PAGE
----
Driving at night are entirely different from driving during the day. At night – everything is black, without colour and contrast – drivers vision and depth perception are affected significantly as well.
The licensing laws in your state or territory, requires learners to record a minimum number of hours of night driving, since the rate of car accident increased significantly when the sun goes down so much more effort is required for those that drive during the night. Look at the tactics of dealing with unfamiliar situations for tips on preparing yourself mentally.
Below are some suggestions for improving your vision and night driving ability. You can also talk to a parent / supervisor or your driving instructor and learn from their experience as well as advice.
Tips on Driving at Night
- Before driving off somewhere, make it habit to check that all external lights are working properly (front and rear brake lights and high beams), and make certain that all windows and lights are clean (inside and outside). Dirty windows can add shine and impair vision, making it difficult to see, dirty lighting can significantly reduce your efficiency in driving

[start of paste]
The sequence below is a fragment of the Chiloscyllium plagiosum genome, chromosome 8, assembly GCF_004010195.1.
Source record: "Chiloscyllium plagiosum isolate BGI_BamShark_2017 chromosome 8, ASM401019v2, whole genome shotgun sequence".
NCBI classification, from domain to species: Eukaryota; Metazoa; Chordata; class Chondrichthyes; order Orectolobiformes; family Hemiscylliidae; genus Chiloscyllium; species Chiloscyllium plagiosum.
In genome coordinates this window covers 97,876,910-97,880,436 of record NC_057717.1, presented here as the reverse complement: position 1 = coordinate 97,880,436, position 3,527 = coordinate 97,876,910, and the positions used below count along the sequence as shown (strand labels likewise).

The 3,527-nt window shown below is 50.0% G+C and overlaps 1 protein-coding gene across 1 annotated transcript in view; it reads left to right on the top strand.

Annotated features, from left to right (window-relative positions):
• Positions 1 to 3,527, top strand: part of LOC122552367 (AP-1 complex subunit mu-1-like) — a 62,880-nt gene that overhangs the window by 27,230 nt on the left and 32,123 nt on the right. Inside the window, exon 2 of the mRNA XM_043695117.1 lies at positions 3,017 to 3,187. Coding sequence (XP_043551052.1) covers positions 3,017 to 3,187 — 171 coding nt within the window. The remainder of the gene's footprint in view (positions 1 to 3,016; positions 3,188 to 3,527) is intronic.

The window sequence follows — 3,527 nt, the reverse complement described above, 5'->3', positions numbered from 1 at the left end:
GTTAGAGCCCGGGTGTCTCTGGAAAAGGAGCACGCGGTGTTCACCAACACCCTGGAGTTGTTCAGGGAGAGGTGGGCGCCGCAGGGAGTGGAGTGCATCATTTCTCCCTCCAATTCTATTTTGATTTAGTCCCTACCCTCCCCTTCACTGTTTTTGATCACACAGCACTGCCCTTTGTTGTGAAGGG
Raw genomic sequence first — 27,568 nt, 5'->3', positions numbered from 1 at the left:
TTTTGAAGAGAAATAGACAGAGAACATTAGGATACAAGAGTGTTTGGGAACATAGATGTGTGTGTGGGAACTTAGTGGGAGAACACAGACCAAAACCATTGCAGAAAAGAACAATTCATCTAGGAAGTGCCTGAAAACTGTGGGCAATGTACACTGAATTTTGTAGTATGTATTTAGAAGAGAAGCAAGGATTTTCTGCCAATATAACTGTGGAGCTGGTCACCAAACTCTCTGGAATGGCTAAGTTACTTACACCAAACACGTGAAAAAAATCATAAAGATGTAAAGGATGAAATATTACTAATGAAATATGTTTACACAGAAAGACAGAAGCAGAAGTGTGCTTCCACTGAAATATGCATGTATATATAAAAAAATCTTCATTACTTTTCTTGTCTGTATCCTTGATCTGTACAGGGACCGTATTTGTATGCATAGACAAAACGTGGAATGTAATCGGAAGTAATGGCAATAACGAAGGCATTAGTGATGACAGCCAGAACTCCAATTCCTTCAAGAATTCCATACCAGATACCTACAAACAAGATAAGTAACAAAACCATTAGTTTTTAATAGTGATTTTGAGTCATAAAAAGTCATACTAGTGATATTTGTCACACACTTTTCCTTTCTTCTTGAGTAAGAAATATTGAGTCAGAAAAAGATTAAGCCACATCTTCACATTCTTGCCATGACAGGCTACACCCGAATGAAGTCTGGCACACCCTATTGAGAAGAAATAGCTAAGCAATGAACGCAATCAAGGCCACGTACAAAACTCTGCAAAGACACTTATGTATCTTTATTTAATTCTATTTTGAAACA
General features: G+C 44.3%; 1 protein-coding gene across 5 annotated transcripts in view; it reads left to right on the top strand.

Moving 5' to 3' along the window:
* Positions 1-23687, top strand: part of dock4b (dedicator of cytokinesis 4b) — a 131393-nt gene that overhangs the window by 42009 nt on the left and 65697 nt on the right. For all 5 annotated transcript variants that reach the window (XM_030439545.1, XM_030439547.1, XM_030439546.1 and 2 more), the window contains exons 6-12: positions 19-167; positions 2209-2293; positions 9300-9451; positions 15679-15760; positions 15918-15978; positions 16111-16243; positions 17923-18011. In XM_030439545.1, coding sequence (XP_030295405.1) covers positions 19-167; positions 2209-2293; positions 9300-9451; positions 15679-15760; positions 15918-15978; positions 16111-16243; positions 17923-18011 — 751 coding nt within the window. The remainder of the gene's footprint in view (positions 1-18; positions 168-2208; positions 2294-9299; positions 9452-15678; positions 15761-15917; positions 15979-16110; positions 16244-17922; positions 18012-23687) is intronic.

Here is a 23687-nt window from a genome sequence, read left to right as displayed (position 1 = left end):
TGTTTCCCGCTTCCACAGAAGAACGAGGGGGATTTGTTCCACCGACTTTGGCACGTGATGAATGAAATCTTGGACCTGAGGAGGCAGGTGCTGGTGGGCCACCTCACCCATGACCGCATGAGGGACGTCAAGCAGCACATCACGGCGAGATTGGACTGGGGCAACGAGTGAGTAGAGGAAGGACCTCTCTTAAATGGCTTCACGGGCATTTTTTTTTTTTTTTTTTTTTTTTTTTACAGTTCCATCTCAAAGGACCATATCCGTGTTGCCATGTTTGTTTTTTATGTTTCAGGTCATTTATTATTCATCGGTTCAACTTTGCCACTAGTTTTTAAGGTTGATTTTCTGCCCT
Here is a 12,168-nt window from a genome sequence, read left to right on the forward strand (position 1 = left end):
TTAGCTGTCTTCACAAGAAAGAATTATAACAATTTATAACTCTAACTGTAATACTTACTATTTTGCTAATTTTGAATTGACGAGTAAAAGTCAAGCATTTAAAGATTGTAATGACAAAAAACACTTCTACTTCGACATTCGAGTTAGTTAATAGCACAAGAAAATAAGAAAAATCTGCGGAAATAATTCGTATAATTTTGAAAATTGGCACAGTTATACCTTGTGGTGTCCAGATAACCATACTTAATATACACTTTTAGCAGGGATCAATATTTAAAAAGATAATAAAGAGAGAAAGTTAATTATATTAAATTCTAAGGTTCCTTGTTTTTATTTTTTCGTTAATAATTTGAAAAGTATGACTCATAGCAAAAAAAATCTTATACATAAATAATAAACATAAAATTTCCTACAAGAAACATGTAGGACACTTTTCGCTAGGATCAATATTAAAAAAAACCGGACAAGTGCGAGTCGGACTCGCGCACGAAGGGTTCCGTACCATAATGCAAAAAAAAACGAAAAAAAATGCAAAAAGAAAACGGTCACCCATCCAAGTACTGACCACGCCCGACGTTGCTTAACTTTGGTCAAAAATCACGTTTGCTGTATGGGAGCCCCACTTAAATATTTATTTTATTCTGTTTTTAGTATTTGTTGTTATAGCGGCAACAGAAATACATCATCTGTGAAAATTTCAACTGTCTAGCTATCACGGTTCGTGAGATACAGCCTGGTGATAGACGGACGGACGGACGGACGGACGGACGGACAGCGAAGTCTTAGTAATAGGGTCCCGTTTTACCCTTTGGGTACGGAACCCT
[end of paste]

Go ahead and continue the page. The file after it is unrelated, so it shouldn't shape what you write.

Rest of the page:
- Avoid using high beams when it is foggy – it will reduce your ability to see and may temporarily blind other drivers.
- Avoid flashing high beams at another vehicle with their high beams on – this will affect other driver’s visibility and prominence.
- Adjust the rear-view mirror to avoid another vehicle light reflecting, most days / night mirrors can be tilted slightly to reduce glare.
- Avoid the use of light in your vehicle while driving – if you need to look at the map, pull safely on their first trip.
- Keep your eyes moving. Look for flashes of light – on top of hills, curves and intersections Road – which could show the lights of other cars.
- Increase the crash avoidance space to make it easier to see potential dangers and give you more time to react.
- Night driving requires a lot of concentration, can be exhausting. To prevent fatigue, taking regular breaks to give your eyes a chance to recover.